Public broadcasting is programming by a statutory body (in the case of South Africa, the SABC) to serve the different cultural and language groups of the country (Fourie, 2007). Furthermore, the programmes should contain educational, current affairs and news programming (Fourie, 2007). Commercial radio stations, such as 702 Talk Radio, are profit-orientated and, therefore, have specific target audiences and programming which would appeal to this audience (Barnett, 1999). Community radio stations are non-profit organisations used to serve a particular community, usually defined by its geographic location (Community Sound Broadcasting Policy Review, 2006). The community participates actively in broadcasting and they are funded by donations, sponsorships, grants or advertising membership fees (Broadcasting Act, 1999).

A closer comparison between radio stations from the different tiers reveals the great differences and distinctions between the tiers of broadcasting in terms of the institutional context, production if news, editorial policies, newsroom operations, resources and audiences. The commercial radio station, 702 Talk Radio and the community radio station, Bush Radio are two stations which highlight these differences.

Originally a music radio station, 702 Music Radio was marketed to a multi-racial youth market and became known as “The Rainbow of Sound” (National Association of Broadcasting, 2010). The focus shifted to a regional listenership from 1986 and the Witwatersrand became known as “702-land” (National Association of Broadcasting, 2010).From 1988 onwards, the format of 702 was changed to a talk-based programme and the upper income middle-class individuals between the ages of 25 and 49 were the primary target audience (National Association of Broadcasting, 2010). This target market has not changed much as 702 still targets individuals in the 8 to 10 LSM bracket (higher income bracket) and many of these individuals are between the ages of 25 and 49 (SAARF RAMS, 2010).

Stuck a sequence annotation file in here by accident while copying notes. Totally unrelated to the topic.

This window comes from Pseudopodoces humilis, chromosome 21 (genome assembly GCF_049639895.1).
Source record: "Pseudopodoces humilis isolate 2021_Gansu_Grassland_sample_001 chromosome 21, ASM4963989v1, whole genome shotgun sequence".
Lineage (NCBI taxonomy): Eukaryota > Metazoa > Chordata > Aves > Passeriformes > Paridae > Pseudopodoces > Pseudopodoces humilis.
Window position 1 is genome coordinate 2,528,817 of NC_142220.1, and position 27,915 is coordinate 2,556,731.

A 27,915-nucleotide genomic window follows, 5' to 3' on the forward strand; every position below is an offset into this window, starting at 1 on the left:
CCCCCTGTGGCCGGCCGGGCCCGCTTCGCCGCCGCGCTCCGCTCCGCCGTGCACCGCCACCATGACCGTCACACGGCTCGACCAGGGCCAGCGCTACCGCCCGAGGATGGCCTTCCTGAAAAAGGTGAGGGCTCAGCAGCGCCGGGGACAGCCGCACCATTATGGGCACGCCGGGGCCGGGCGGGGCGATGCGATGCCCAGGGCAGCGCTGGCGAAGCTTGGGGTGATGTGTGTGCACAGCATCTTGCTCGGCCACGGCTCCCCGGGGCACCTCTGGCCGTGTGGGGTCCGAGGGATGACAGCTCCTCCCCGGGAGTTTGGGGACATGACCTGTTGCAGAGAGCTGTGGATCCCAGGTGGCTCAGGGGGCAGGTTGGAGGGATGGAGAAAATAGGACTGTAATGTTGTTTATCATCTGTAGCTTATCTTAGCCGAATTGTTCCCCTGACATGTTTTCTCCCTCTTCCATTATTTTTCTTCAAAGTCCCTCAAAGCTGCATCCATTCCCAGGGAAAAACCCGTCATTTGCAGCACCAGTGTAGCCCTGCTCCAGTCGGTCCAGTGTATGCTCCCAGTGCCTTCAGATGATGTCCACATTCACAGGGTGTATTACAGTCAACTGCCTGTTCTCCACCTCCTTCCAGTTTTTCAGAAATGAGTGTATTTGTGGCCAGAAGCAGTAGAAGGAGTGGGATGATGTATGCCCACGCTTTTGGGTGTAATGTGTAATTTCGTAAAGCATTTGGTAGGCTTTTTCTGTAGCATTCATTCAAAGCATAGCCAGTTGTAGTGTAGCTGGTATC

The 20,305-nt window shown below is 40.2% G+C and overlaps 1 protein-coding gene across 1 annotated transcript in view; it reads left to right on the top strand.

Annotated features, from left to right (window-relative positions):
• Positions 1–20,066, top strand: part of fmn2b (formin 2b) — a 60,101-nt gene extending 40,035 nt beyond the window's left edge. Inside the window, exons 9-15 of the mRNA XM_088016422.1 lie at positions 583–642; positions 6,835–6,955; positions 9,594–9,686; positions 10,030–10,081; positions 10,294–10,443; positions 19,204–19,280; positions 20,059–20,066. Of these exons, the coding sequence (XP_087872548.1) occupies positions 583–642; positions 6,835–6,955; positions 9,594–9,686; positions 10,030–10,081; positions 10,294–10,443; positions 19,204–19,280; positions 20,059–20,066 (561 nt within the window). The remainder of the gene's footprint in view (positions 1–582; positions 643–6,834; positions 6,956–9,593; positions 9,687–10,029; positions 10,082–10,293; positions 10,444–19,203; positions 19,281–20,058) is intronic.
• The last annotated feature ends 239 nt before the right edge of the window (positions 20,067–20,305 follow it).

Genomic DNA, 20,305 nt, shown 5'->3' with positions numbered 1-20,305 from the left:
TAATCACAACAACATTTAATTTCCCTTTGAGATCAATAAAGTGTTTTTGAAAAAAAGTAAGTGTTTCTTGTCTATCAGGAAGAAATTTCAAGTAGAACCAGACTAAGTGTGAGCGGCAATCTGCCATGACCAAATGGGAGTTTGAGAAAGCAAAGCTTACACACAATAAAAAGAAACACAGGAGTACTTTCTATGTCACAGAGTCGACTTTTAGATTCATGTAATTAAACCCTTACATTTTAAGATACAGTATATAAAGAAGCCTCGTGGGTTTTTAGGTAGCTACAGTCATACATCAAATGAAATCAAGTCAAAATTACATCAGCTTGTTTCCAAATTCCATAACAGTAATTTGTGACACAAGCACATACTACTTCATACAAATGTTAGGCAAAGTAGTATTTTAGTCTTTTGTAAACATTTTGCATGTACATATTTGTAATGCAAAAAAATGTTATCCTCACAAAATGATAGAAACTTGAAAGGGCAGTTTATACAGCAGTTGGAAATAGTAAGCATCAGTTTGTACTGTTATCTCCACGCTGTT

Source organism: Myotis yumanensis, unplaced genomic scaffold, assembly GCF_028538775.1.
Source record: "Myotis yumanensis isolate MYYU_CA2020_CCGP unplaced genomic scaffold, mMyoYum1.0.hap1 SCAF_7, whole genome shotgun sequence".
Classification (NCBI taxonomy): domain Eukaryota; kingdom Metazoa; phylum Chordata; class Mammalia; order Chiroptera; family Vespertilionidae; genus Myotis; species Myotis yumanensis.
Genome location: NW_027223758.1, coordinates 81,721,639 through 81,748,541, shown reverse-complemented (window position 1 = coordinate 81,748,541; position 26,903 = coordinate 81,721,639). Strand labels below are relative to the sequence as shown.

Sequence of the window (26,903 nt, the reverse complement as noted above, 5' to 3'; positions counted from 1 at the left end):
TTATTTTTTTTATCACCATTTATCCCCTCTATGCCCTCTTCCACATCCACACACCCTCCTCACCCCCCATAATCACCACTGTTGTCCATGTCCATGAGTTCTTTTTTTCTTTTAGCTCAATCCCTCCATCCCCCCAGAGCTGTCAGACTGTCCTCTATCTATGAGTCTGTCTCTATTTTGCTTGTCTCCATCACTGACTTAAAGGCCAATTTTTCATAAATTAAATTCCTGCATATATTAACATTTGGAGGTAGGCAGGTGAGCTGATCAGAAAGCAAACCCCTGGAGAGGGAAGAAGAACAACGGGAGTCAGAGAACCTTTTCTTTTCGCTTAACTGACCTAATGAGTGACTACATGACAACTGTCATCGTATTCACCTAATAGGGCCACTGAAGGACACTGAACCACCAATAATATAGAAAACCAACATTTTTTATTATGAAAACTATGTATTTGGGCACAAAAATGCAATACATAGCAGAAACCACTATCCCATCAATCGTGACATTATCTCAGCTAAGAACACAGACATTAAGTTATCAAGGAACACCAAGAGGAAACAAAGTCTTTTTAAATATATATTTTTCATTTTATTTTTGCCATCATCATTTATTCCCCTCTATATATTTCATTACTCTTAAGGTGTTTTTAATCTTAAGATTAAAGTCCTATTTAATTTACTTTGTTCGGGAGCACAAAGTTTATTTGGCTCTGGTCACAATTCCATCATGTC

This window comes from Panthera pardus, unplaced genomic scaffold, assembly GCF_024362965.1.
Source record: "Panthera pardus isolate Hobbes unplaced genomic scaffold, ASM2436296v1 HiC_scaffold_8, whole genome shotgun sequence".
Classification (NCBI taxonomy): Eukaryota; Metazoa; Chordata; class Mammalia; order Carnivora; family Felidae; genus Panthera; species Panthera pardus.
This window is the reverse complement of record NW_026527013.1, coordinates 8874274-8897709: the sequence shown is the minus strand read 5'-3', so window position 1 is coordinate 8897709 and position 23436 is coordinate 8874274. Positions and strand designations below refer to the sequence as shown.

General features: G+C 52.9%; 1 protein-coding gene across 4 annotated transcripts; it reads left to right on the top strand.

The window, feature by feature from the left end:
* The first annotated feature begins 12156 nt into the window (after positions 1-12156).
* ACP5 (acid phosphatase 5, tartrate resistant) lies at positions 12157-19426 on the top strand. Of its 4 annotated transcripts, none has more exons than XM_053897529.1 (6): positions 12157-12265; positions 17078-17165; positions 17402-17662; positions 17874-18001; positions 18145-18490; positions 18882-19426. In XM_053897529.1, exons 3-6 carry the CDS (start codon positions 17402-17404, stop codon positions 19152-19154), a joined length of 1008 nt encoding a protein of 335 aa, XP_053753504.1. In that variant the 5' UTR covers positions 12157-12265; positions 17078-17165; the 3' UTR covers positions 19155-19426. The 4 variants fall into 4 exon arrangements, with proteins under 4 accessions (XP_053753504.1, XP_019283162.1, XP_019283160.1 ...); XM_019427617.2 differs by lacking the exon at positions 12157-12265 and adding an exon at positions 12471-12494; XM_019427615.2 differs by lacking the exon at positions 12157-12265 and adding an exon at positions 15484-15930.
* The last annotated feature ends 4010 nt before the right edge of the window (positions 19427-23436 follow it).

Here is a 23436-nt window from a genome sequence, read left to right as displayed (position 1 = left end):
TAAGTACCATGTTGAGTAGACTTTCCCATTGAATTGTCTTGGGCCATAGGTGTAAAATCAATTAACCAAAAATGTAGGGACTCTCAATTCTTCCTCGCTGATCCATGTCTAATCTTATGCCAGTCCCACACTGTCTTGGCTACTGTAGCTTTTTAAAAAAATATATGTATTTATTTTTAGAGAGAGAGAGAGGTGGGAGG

Bush Radio, on the other hand, is one of the oldest community radio stations in South Africa, based in Cape Town (Bush Radio, 2010). It initially began as an illegal radio station as it was not granted a broadcasting license until after democracy had been established. These agreements were only temporary until July 2002 when they were granted a four year licensing agreement (Bush Radio, 2010). Unlike 702, its primary motive is not profit. Instead it aims to promote social responsibility and critical thinking to communities who have been denied access in the past in order to assert their own individuality and pride (Bush Radio, 2010). Their mission statement states that the community should produce, “ethical, creative and responsible radio that encourages them to communicate with each other, to take part in decisions that affect their lives, and to celebrate their own cultures.” (Bush Radio, 2010). Thus, their role in the community is not broadcasting alone. They are also invloved in broadcasting, upliftment projects, training programmes and scholarships (Bush Radio, 2010). Furthermore, their target audience is specific to the underpriviledged communities in Cape Town (Specifically the Cape Flats), most of whom would be in the lower earning income brackets or unemplyed (SAARF RAMS, 2010). Furthermore, Bush Radio provides dofferent programmes in three local languages (English, Xhosa and Afrikaans) for children (6 to 18 years), young adults (18 to 24 year) and older adults of Cape Town (Bush Radio, 2010).